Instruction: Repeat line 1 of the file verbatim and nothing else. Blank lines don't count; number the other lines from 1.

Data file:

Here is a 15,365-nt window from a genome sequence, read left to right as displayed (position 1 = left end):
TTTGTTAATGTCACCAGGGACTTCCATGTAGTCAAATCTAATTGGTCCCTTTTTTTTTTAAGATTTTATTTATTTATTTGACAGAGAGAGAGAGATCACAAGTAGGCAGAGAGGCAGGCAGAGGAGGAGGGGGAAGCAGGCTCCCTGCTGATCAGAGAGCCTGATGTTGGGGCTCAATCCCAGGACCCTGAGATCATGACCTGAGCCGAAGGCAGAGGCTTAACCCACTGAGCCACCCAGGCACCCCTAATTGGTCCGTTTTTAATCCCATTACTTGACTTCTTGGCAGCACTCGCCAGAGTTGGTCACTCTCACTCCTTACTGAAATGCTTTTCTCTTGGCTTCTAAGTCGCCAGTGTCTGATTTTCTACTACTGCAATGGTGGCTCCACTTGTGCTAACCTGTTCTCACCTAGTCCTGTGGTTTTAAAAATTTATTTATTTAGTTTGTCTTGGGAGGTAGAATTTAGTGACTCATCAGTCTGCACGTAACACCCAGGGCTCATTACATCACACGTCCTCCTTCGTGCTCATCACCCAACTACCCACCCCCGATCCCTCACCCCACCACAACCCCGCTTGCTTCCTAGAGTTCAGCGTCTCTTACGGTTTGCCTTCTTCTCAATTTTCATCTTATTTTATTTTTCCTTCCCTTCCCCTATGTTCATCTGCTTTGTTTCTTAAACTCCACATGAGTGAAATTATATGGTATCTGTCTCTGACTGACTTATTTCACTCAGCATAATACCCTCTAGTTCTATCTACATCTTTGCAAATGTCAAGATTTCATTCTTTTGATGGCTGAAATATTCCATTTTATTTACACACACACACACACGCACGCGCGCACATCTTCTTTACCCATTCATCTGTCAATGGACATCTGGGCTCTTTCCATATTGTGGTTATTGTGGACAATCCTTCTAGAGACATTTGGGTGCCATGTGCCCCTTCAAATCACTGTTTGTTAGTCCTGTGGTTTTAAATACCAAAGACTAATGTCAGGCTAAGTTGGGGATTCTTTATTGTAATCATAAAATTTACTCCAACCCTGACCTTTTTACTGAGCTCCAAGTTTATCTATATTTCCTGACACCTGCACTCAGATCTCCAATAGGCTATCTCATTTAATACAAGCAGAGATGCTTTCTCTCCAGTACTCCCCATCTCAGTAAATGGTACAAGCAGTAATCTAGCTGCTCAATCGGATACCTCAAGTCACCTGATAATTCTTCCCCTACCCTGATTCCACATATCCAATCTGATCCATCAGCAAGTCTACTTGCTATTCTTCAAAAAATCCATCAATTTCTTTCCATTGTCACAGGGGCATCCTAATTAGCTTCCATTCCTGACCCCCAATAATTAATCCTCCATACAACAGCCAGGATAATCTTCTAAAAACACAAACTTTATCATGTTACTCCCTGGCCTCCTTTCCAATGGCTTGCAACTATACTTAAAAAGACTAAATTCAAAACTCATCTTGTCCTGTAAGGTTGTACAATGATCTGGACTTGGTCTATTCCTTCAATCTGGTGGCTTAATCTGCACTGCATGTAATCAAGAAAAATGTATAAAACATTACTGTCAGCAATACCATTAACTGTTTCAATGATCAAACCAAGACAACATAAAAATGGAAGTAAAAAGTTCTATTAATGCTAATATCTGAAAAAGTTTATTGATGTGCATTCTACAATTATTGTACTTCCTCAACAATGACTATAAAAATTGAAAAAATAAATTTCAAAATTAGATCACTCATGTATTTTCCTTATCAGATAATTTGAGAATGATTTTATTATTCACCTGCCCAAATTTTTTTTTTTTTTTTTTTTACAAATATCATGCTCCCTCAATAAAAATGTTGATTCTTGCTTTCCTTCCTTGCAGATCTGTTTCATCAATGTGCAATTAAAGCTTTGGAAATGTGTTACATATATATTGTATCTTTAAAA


Here is a 15,365-nt window from a genome sequence, read left to right as displayed (position 1 = left end):